I was very surprised to see that this particular workshop was not well attended. Personally I had thought there would be people sitting on the floor. It could have been the timing -- just after lunch on the Saturday or didn't really say that this was SMP marketing and PR team plus a high profile book publicist and star agent. Mary Kay Andrews is a best selling NYT author and she brought along her team to say how they supported her and what could be done, particularly when budgets are cut to the bone. This wasn't a PAN workshop but something that was open to everyone.
There is a handout which I believe was mainly written by Meghan Walker and Mary Kay. Meghan Walker is a book publicist with Tandem Literary. It is worth its weight in gold.
It was recorded and perhaps that is the reason for the low attendance but I was surprised. It amuses me that so many people spend time in the bar when there is so much to offer on tap.
Anyway, it was highly useful, and Mary Kay did her job as she is now in my TBR pile.
But if anyone needed a primer on marketing, this was it. Her message was the more you take on, the more the publisher is willing to kick in. You are your brand and your brand is you. Believe in it.
The workshop confirmed many of the things that were said in the Harlequin Digital Workshop and elsewhere -- Social Media is key. If you don't want to do it, maybe you can get a fan to do it. Only do what you are comfortable doing but make sure your website is up to date and there are BUY buttons for all major online bookstores, or at least have the ISBN. There was mention again of exclusive content which is only available from your website.
Don't waste time on bookmarks -- actually if you happened into the goody room on the Saturday afternoon, you'd see why. All books gone. All pens gone. A ton of paper left behind.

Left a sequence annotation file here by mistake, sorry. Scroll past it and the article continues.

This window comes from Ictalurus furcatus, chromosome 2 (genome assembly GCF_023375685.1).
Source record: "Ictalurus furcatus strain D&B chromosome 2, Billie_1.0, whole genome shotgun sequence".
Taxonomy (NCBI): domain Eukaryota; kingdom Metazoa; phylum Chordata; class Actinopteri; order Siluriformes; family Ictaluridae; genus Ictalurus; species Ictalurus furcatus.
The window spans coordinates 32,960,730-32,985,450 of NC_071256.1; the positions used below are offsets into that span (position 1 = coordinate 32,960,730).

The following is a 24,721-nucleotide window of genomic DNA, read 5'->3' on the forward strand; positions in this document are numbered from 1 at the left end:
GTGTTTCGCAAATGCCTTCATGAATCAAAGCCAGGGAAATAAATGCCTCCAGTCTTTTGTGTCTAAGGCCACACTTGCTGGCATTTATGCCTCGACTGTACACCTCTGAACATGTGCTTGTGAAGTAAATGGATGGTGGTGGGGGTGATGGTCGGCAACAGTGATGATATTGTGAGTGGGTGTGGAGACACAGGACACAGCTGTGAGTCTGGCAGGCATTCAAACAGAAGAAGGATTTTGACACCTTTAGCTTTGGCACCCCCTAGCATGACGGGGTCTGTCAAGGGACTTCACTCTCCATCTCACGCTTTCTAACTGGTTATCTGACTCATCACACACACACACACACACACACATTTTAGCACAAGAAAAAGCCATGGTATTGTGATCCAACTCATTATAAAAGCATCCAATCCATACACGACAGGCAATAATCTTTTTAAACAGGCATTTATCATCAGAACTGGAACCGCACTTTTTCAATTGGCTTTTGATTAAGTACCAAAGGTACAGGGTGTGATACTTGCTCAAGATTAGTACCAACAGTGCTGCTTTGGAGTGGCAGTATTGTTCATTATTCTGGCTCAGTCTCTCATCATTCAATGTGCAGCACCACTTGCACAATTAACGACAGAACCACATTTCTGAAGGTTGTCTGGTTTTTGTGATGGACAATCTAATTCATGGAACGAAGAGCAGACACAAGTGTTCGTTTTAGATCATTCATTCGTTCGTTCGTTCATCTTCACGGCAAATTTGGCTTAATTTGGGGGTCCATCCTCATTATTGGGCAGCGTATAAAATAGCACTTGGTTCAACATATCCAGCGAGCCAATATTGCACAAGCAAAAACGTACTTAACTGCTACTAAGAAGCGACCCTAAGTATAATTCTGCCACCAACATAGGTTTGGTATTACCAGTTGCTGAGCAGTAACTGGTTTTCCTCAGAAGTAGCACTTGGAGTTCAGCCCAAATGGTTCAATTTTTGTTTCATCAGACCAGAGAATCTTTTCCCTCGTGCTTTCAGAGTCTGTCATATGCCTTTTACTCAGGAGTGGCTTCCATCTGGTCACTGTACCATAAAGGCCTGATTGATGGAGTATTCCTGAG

But you can also do things locally such as reaching out to local bookstores and libraries. Give workshops and reach out to reading groups. (Which reminds me -- I need to update my website and add the workshops etc that I am doing in the next few months...)
Stuart Krichesky mentioned the book Tribes by Seth Godwin and the importance of building communities. (Acutally I've read Seth Godwin's blog for years so I felt smug.) Krichesky also gave some pointers on twitter and how to use it. This tallied closely with the Digital workshop that Malle Vallik and Jenny Bullough gave on the subject. Twitter can be used as a listening station to see what others are talking about, it should be used generously and not as a hard sell. It is another way to engage readers. You should also use the search function and you should look at things that interest you.
The handout contains 10 things that an author can do and shouldn't expect the publisher or publicist to do for them but the most important thing is to use your time wisely. The Book must be done FIRST. It is only through having something to sell that you can get a return on the investment.
Anyway, it was a thoroughly useful workshop and one which was open to everyone. It is also why it pays to go through the workshop list beforehand and see what appeals.